We’ve been enjoying some dark electronic stuff lately. Currently a lot of Cocteau Twins and a bit of Slint. The live sound is always evolving. I think Radiohead put it very well when they said they were always consuming so much music, their sound would constantly evolve. We have a similar love. We’ve probably been listening to more alt-pop and electronic stuff since the album was recorded, but we’re definitely always got open ears.
You’ve said that your songs come together from poems and personal experiences. What is a typical Alien She songwriting session like?
Fun, manic, extremely productive jam sessions for a whole day or night where we try to roughly record what we can and frequently shout out at the stuff we like. We might get a little lost in the repetition of a riff or an idea and see what we can make of it. Then we come back to them later, calmer, and give them some shape. There are usually a few notebooks of lyrics/poems lying around that we’ve written over the last while, though sometimes we ad lib. They tend to let a lot out that needs to come out. Sometimes Katie will come to us with a more structured song idea or twenty and we develop them, it depends on the day.
Although you’ve been around a few years, 2016 was really productive for you as a band. Why do you think that was?
2016 was a nightmare in a global context, there were many political shifts people were shocked about, and the collective trauma of this certainly affected how people are and were feeling. It was important for us as artists to articulate these mixed feelings. We were all really invested in finishing the album so we’re glad it’s finally out there! Having the ability to work on this was what got us through 2016, in ways.
You've always put social and political concerns at the heart of your music. Do you feel that’s a major part drives the band and inspires forward momentum?
The album expels some of the frustration we’ve felt for sure. For example, the song ‘Death Sentence’ was written in response to the needless and tragic death of Savita Halapannavar due to the lack of abortion rights in Ireland. It’s shocking that we’re still waiting for a change in that but we live in hope that 2018 will bring about progressive change and acknowledge the bodily autonomy of all citizens. The personal is political and we figure music and art connect people, so expressing personal experiences can be a way of articulating social concerns on a grander scale. Expression is the opposite of depression so art is really important on a personal and a political level. The three of us are quite emotionally sensitive people so this expression and understanding is really cathartic for us all. People may think “entertainment” doesn’t change opinions but these days most people consume their news through their media and their impressions of social and political concerns come through their online bubble, so it’s definitely more important in forming opinions than many people realise.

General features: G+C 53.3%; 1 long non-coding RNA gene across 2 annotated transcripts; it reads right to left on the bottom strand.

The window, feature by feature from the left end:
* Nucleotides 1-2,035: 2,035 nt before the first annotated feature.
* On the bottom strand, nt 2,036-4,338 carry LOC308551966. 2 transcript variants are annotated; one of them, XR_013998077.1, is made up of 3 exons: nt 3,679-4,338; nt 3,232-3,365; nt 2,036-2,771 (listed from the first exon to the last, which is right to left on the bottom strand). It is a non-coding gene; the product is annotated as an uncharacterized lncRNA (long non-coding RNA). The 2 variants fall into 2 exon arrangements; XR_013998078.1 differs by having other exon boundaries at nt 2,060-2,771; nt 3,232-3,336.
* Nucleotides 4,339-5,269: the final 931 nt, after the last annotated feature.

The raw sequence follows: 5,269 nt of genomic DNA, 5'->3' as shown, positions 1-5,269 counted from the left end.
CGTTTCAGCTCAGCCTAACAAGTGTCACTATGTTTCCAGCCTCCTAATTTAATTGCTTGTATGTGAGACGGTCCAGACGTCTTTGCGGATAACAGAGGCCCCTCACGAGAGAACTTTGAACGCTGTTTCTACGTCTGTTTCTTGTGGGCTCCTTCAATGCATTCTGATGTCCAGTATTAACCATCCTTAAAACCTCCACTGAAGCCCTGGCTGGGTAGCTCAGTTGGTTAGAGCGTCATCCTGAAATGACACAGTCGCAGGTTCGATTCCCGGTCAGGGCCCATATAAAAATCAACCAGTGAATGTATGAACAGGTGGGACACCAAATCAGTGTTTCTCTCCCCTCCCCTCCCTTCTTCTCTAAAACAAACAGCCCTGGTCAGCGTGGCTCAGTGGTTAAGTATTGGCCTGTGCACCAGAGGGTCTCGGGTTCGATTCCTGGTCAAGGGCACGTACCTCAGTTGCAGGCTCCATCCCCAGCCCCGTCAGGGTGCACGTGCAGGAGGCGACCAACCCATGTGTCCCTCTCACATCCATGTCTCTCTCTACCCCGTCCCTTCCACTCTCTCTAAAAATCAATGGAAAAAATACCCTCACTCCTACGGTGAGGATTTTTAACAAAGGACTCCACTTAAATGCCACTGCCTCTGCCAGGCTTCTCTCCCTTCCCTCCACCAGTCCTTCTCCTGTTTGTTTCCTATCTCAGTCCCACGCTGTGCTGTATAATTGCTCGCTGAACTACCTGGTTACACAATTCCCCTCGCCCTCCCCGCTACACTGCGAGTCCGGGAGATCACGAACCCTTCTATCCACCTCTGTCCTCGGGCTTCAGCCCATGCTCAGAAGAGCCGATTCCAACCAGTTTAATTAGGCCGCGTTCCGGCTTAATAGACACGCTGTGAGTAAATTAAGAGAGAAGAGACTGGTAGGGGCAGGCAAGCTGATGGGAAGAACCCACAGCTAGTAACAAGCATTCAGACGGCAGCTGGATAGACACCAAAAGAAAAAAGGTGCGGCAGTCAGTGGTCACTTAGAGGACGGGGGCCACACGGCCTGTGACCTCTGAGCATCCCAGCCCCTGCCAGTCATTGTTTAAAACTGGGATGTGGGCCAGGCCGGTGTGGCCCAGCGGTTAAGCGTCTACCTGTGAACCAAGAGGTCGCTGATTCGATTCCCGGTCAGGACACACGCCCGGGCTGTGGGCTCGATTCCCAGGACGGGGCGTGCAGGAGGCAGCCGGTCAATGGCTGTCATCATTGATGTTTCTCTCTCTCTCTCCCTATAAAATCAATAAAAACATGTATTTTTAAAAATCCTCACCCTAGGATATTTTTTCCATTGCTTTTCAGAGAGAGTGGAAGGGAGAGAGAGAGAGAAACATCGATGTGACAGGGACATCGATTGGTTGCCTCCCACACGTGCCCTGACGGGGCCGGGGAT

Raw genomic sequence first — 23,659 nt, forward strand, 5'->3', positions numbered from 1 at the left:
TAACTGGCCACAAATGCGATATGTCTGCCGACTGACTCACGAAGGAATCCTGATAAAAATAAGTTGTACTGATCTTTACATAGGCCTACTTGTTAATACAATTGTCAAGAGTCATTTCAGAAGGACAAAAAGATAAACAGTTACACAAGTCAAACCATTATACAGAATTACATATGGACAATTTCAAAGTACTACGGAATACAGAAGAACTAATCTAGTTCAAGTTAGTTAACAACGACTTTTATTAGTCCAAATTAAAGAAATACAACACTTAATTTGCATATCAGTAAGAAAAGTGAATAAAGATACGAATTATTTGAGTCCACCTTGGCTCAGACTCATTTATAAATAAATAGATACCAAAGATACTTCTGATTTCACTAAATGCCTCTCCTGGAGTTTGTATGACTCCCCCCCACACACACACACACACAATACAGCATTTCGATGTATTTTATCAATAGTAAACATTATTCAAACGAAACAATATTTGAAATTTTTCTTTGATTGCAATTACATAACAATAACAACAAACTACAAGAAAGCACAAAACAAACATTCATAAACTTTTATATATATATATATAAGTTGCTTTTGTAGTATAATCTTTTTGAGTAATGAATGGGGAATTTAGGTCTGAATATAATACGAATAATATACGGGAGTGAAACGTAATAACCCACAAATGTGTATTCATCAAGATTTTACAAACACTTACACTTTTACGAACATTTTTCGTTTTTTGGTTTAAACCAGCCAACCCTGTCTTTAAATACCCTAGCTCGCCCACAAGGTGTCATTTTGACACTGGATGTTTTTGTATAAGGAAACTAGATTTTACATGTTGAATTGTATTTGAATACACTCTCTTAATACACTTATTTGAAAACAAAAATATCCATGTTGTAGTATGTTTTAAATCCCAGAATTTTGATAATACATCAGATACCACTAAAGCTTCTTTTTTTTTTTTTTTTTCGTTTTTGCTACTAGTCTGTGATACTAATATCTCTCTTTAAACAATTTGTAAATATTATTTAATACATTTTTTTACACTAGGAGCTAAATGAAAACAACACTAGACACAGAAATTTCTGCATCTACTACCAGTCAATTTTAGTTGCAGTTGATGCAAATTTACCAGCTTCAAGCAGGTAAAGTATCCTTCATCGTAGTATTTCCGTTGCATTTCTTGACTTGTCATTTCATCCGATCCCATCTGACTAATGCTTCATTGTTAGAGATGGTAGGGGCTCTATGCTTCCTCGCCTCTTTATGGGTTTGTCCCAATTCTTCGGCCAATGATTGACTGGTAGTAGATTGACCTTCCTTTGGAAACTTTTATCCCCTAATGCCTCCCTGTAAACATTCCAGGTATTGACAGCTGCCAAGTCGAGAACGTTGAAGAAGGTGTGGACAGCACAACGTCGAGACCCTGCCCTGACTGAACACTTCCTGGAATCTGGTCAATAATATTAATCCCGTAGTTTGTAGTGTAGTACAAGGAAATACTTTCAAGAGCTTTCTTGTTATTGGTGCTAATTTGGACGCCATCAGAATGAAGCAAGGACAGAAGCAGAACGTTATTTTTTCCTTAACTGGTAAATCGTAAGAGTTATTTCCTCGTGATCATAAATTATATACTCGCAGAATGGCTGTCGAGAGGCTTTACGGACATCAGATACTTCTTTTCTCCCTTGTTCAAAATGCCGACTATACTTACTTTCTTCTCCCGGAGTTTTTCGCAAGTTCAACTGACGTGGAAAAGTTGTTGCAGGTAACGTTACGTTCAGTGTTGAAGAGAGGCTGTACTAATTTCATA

The island of Ireland is thriving at the minute musically. Which acts are you’re currently listening to?
In terms of Irish acts: Katie Kim, Morning Veils, Extravision, Woven Skull, Fuzzy Hell, Phlaacid, Girlfriend, Maija Sofia, Surge, Wild Rocket, Jon Dots, Zāhnrāđbāhn, The Notas...
Outside of that: Fever Ray, Perfume Genius, Circuit Des Yeux, Cigarettes after Sex, Angel Olsen, Caoimhín Ó Raghallaigh, Chelsea Wolfe, Anika, Magik Markers, Bitchin Bajas, Japanese Breakfast, FAN, Ana Gog, early Nine Inch Nails and a lot of Do Wop from the 60s like Frankie Lymon and the Teenagers.
So yeah… pretty eclectic!
Finally, with the launch of Feeler via Art For Blind, you look set for big things in 2018. How are hoping things to pan out over the next few months?
We’re hoping to gig a lot around the country and further afield, and hopefully get our music out there to a wider audience. We’re also dying to get back to writing and recording as 2017 was a very inspirational year for us all and we have plenty of ideas.